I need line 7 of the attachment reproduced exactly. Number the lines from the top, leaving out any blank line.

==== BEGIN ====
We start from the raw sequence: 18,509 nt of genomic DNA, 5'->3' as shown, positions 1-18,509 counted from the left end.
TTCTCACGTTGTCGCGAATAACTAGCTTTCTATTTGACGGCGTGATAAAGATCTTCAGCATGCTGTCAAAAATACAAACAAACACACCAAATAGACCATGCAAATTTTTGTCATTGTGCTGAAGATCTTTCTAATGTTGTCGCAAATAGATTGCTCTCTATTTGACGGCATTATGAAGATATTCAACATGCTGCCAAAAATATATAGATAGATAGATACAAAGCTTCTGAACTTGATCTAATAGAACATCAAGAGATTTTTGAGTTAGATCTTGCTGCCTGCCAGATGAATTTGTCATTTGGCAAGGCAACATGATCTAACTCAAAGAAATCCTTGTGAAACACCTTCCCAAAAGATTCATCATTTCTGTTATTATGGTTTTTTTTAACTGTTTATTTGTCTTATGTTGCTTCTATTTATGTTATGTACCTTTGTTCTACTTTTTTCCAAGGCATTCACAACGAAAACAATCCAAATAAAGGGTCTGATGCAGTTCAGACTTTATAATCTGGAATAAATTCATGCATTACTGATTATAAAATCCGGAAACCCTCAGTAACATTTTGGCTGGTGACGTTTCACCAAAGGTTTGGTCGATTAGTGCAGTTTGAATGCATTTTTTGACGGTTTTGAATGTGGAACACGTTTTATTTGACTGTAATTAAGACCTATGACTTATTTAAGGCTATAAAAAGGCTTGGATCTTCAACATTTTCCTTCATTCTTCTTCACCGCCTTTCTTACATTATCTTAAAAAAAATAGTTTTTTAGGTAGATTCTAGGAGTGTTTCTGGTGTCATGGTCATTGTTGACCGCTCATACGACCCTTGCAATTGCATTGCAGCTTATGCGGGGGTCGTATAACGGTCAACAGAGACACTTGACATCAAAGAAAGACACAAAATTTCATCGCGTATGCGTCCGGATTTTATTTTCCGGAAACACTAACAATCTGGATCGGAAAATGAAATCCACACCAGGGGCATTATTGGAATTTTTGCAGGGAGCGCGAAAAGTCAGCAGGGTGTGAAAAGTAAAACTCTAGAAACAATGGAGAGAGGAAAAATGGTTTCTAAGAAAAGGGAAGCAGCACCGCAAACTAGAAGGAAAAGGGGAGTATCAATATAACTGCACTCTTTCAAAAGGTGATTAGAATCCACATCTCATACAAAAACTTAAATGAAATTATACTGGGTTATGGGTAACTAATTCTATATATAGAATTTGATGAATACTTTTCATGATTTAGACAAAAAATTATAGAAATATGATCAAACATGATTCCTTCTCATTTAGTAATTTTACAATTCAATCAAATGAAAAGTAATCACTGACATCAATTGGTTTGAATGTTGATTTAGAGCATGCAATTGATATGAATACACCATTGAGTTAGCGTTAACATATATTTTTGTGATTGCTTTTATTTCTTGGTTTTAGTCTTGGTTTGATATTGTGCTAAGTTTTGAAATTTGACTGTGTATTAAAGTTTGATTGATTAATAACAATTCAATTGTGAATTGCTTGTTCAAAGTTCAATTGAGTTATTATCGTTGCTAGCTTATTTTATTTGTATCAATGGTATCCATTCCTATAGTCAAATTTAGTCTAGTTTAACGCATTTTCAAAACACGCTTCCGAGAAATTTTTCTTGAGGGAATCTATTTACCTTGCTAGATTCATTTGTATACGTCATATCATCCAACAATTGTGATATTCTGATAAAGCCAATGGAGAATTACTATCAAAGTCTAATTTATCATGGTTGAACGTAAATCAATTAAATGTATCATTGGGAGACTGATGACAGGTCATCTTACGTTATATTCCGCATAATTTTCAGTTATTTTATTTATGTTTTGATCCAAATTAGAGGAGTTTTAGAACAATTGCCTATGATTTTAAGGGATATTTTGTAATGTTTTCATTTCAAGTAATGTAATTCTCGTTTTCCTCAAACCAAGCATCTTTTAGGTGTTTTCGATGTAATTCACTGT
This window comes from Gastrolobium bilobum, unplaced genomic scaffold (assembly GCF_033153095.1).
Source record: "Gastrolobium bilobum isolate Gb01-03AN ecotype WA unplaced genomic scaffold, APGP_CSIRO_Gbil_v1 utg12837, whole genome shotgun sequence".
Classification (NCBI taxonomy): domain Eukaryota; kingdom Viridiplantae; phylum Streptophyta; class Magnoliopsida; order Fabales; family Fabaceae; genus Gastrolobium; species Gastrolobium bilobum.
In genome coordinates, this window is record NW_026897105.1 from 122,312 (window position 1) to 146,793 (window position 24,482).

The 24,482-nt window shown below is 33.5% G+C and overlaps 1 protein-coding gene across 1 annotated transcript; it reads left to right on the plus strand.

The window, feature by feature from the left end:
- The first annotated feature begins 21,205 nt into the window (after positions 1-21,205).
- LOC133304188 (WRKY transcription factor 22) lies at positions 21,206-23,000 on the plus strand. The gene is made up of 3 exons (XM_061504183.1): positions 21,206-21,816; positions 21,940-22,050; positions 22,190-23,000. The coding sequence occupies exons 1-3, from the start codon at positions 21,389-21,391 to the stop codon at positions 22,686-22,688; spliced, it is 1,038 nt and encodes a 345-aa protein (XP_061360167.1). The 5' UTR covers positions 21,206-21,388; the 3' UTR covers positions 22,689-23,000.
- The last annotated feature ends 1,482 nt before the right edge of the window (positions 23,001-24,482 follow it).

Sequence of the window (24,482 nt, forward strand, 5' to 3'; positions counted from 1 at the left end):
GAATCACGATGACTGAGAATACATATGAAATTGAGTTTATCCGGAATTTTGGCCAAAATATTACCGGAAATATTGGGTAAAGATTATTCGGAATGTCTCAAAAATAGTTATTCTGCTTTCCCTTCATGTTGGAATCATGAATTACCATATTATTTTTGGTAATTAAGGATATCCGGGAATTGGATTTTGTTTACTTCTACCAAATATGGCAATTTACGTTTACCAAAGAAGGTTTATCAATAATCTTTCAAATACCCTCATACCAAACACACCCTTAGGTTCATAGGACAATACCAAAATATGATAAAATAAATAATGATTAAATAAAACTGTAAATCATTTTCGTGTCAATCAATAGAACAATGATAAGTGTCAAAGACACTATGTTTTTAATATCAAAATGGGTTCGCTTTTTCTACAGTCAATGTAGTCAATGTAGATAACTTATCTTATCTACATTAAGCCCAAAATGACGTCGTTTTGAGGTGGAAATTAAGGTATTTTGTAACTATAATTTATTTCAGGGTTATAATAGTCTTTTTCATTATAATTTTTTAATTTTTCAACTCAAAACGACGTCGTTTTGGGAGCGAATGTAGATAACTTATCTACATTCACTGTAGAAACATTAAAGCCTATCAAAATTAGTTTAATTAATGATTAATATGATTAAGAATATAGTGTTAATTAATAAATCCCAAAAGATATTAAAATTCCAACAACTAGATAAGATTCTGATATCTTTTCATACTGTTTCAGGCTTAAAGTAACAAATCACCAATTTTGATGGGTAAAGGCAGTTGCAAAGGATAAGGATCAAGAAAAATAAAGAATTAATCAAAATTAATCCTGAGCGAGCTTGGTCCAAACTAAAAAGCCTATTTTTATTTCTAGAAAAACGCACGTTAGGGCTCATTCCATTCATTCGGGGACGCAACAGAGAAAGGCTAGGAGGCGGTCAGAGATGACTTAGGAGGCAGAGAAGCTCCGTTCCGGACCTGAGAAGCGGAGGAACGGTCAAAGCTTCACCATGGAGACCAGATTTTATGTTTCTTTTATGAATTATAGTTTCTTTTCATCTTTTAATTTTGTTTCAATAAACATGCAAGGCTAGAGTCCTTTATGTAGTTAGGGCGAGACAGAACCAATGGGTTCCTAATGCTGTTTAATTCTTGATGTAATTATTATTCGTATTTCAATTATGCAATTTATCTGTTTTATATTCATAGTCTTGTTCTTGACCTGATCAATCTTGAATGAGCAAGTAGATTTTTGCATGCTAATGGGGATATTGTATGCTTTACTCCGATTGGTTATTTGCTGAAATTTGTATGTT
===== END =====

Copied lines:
The 24,482-nt window shown below is 33.5% G+C and overlaps 1 protein-coding gene across 1 annotated transcript; it reads left to right on the plus strand.